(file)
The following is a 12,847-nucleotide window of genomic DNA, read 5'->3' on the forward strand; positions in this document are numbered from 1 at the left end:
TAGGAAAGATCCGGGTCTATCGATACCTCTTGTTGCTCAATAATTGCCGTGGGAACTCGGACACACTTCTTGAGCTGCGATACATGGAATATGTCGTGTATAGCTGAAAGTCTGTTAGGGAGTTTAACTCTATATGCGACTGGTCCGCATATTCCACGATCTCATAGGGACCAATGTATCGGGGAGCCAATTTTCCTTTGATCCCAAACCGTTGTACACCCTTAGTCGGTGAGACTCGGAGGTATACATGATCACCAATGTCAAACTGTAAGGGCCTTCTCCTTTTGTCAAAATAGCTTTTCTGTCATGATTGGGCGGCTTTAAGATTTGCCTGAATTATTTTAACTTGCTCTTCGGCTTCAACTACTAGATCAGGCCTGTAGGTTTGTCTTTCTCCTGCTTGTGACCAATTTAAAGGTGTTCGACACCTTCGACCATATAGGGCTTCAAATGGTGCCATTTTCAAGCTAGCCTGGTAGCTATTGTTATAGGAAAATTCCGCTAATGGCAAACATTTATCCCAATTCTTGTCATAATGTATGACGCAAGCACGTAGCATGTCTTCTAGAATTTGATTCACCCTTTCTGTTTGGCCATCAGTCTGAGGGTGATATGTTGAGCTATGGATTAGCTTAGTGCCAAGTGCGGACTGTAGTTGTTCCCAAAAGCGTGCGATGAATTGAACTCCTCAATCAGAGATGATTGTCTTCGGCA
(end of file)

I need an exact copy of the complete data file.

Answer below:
The following is a 12,847-nucleotide window of genomic DNA, read 5'->3' on the forward strand; positions in this document are numbered from 1 at the left end:
TAGGAAAGATCCGGGTCTATCGATACCTCTTGTTGCTCAATAATTGCCGTGGGAACTCGGACACACTTCTTGAGCTGCGATACATGGAATATGTCGTGTATAGCTGAAAGTCTGTTAGGGAGTTTAACTCTATATGCGACTGGTCCGCATATTCCACGATCTCATAGGGACCAATGTATCGGGGAGCCAATTTTCCTTTGATCCCAAACCGTTGTACACCCTTAGTCGGTGAGACTCGGAGGTATACATGATCACCAATGTCAAACTGTAAGGGCCTTCTCCTTTTGTCAAAATAGCTTTTCTGTCATGATTGGGCGGCTTTAAGATTTGCCTGAATTATTTTAACTTGCTCTTCGGCTTCAACTACTAGATCAGGCCTGTAGGTTTGTCTTTCTCCTGCTTGTGACCAATTTAAAGGTGTTCGACACCTTCGACCATATAGGGCTTCAAATGGTGCCATTTTCAAGCTAGCCTGGTAGCTATTGTTATAGGAAAATTCCGCTAATGGCAAACATTTATCCCAATTCTTGTCATAATGTATGACGCAAGCACGTAGCATGTCTTCTAGAATTTGATTCACCCTTTCTGTTTGGCCATCAGTCTGAGGGTGATATGTTGAGCTATGGATTAGCTTAGTGCCAAGTGCGGACTGTAGTTGTTCCCAAAAGCGTGCGATGAATTGAACTCCTCAATCAGAGATGATTGTCTTCGGCA